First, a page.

Wednesday, 27 June 2012

Writing For Animation - 26

The Role Of The Story Editor (Cont)

            For reasons already discussed, animation coproductions often have a number of partners, often in different countries, and sometimes with different ideas.  These partners will all want some form of editorial input.  At the same time, the production of animated series can be an organisational tour de force, with different elements being produced in different places, with a tight budget and a schedule that requires a fixed set of deadlines.  Animation is still very labour intensive, and studios cannot afford to pay their artists to sit around waiting for work to arrive.

To deal with this, the contract will usually require those with editorial input to comment and approve the work at particular stages and within certain timescales.  For example, you might have a situation where every script needs to be approved at outline, treatment, and final script stage, by three or four people, usually broadcasters and distributors, but sometimes authors. These will be obliged to respond with a fixed period.  If they fail to comment in the timescale required, the producer is entitled to continue without their input.  Because this means that scripts will have to go back and forth for revision, the producers usually allow an amount of slack in the schedule (and budget) to allow for slippage.

This is rarely enough.  Although there are some broadcasters who will strictly observe timetables and stick to their opinions, there will always be some buyers who pay no attention to deadlines, change their minds at a late stage, and generally disregard their contractual obligations.  We’re in a buyer’s market.  Broadcasters and other investors know that producers cannot take them on without the risk of professional suicide.  How ever much you may be legally entitled to continue production of an episode without the approval of one of your investors, this will not stop them expressing their opinion at a later stage in the process, often with destructive results.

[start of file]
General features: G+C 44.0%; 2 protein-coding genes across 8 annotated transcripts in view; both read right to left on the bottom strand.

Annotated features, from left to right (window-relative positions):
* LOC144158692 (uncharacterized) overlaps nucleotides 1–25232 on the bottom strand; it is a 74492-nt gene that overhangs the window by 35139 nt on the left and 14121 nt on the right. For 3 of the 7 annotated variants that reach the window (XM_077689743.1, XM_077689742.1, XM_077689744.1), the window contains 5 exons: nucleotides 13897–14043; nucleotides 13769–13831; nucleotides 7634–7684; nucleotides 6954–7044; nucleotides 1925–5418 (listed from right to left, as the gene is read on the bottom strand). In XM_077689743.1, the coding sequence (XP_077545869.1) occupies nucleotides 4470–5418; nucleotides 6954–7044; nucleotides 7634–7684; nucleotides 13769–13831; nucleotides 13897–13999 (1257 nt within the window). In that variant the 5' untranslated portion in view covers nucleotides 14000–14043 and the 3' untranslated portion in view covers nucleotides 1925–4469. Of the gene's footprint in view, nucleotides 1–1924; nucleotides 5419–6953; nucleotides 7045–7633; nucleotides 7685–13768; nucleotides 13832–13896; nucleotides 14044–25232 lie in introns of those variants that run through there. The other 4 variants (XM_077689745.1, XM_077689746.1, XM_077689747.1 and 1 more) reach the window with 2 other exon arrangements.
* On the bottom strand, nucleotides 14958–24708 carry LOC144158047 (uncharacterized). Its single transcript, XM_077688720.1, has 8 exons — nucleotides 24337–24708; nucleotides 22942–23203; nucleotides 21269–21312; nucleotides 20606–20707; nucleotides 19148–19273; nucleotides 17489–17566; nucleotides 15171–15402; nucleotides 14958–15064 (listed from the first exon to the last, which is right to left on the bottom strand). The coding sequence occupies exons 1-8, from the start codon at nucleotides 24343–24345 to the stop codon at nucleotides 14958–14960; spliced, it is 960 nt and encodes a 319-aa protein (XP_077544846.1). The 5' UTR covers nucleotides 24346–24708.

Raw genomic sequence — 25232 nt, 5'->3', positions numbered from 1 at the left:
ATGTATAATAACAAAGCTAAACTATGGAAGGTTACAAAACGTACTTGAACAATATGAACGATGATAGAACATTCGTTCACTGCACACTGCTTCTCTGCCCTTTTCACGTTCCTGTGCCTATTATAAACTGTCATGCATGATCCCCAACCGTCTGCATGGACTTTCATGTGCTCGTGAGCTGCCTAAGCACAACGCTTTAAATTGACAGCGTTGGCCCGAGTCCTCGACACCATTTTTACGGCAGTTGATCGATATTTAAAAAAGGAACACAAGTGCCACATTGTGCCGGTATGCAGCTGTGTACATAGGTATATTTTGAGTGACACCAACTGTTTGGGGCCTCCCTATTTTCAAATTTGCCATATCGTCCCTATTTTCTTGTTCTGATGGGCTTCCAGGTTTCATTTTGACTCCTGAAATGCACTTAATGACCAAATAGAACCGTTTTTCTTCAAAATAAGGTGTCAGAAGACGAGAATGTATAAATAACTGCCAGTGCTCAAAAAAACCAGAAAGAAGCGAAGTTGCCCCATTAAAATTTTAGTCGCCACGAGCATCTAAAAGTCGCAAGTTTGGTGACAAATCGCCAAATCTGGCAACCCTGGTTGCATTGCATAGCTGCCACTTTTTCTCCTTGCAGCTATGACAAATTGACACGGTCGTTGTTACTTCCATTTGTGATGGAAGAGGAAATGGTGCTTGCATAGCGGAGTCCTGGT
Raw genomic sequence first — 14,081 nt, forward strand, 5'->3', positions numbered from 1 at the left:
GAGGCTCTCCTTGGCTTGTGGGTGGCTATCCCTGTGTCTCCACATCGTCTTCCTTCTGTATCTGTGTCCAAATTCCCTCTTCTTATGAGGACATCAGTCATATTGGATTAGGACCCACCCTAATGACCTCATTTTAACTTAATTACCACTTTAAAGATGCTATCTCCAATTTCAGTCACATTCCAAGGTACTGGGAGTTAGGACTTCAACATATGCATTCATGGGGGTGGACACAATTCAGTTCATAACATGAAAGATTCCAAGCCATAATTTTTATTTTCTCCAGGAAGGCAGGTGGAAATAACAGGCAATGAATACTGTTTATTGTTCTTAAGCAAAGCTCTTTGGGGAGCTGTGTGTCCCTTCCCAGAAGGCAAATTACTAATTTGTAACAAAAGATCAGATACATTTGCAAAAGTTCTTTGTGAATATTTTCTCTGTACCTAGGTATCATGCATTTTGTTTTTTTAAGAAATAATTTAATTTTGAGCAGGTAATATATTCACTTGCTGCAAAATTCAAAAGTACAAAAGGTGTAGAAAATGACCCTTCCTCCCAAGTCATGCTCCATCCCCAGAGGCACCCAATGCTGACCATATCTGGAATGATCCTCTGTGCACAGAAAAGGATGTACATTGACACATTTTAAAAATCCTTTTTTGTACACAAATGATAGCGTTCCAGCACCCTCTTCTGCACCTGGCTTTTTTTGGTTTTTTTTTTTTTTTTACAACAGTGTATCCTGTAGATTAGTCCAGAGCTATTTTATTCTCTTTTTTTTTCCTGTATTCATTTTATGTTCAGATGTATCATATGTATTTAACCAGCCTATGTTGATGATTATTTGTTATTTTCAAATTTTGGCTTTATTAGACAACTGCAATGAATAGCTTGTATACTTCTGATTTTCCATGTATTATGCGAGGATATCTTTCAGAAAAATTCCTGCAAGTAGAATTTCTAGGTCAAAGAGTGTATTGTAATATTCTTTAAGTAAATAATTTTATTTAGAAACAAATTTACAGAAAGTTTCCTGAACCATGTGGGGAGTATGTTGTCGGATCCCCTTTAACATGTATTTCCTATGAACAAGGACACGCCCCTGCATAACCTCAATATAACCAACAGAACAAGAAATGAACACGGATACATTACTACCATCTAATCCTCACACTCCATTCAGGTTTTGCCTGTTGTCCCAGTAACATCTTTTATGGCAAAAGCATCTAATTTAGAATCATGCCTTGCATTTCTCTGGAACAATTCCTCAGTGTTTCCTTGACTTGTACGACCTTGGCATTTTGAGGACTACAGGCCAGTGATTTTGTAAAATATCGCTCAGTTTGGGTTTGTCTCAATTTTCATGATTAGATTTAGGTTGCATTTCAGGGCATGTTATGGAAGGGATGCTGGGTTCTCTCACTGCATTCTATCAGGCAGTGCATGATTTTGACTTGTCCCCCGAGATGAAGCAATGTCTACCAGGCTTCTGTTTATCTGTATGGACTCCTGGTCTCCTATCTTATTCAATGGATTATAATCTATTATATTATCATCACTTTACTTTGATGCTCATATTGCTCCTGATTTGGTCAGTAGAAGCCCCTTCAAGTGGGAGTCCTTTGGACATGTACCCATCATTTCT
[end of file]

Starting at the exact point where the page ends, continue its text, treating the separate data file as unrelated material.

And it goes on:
Needless to say, this can make the story editor’s job a nightmare, and I know of many occasions where story editors have buckled under the pressure, either giving up in disgust, or, on more than one occasion, having a nervous breakdown.  How can you supply a series of approved scripts to a tight (or even a loose) production schedule, if those with editorial control don’t comment on time, or, when they do, contradict what they have said before?

When they do comment, of course, they don’t always agree.  This can be a problem, but does not have to be, if everyone respects the process.  We always take the view that if there is any disagreement at outline stage, we drop the story.  A good story editor can find solutions to detailed comments about character, structure, etc if everyone is happy with the basic storyline.

He can only do this if he has direct communication with those making the comments.  For some reason, some producers feel there should be an intermediary to co-ordinate responses coming from different sources, someone to synthesise the different comments and provide the story editor with some sort of consensus.  In my experience, this is always disastrous.  These coordinators are usually neither experienced in scriptwriting or animation production, and their interpretations are rarely helpful, and often extremely misleading.  They also delay the process, since these co-ordinators usually wait till all the comments are received before communicating anything to the story editor.  What is worse, they do not always pass on the story editor’s suggestions and solutions to the editorial team.